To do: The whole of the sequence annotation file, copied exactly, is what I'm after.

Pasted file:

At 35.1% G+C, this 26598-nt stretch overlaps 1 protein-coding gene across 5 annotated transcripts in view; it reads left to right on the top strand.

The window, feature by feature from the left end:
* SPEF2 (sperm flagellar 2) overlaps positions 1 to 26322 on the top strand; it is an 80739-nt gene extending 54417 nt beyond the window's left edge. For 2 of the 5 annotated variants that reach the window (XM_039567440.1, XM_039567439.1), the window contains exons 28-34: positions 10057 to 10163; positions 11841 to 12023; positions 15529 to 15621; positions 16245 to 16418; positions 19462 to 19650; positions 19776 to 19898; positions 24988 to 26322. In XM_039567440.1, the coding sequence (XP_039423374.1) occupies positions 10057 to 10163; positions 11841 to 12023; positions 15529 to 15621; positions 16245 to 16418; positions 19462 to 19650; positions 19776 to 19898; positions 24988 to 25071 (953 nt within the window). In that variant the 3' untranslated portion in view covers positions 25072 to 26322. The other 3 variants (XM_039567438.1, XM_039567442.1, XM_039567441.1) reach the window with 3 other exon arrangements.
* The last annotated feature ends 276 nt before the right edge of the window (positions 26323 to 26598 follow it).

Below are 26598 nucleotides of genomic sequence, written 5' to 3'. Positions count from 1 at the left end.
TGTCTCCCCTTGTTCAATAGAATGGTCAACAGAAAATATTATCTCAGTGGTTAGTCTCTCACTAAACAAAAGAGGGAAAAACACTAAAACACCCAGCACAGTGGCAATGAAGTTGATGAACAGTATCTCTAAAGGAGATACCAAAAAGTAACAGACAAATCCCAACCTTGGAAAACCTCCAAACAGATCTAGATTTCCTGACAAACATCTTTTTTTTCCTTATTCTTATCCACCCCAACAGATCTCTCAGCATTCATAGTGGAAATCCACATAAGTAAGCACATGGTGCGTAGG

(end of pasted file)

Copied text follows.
At 35.1% G+C, this 26598-nt stretch overlaps 1 protein-coding gene across 5 annotated transcripts in view; it reads left to right on the top strand.

The window, feature by feature from the left end:
* SPEF2 (sperm flagellar 2) overlaps positions 1 to 26322 on the top strand; it is an 80739-nt gene extending 54417 nt beyond the window's left edge. For 2 of the 5 annotated variants that reach the window (XM_039567440.1, XM_039567439.1), the window contains exons 28-34: positions 10057 to 10163; positions 11841 to 12023; positions 15529 to 15621; positions 16245 to 16418; positions 19462 to 19650; positions 19776 to 19898; positions 24988 to 26322. In XM_039567440.1, the coding sequence (XP_039423374.1) occupies positions 10057 to 10163; positions 11841 to 12023; positions 15529 to 15621; positions 16245 to 16418; positions 19462 to 19650; positions 19776 to 19898; positions 24988 to 25071 (953 nt within the window). In that variant the 3' untranslated portion in view covers positions 25072 to 26322. The other 3 variants (XM_039567438.1, XM_039567442.1, XM_039567441.1) reach the window with 3 other exon arrangements.
* The last annotated feature ends 276 nt before the right edge of the window (positions 26323 to 26598 follow it).

Below are 26598 nucleotides of genomic sequence, written 5' to 3'. Positions count from 1 at the left end.
TGTCTCCCCTTGTTCAATAGAATGGTCAACAGAAAATATTATCTCAGTGGTTAGTCTCTCACTAAACAAAAGAGGGAAAAACACTAAAACACCCAGCACAGTGGCAATGAAGTTGATGAACAGTATCTCTAAAGGAGATACCAAAAAGTAACAGACAAATCCCAACCTTGGAAAACCTCCAAACAGATCTAGATTTCCTGACAAACATCTTTTTTTTCCTTATTCTTATCCACCCCAACAGATCTCTCAGCATTCATAGTGGAAATCCACATAAGTAAGCACATGGTGCGTAGG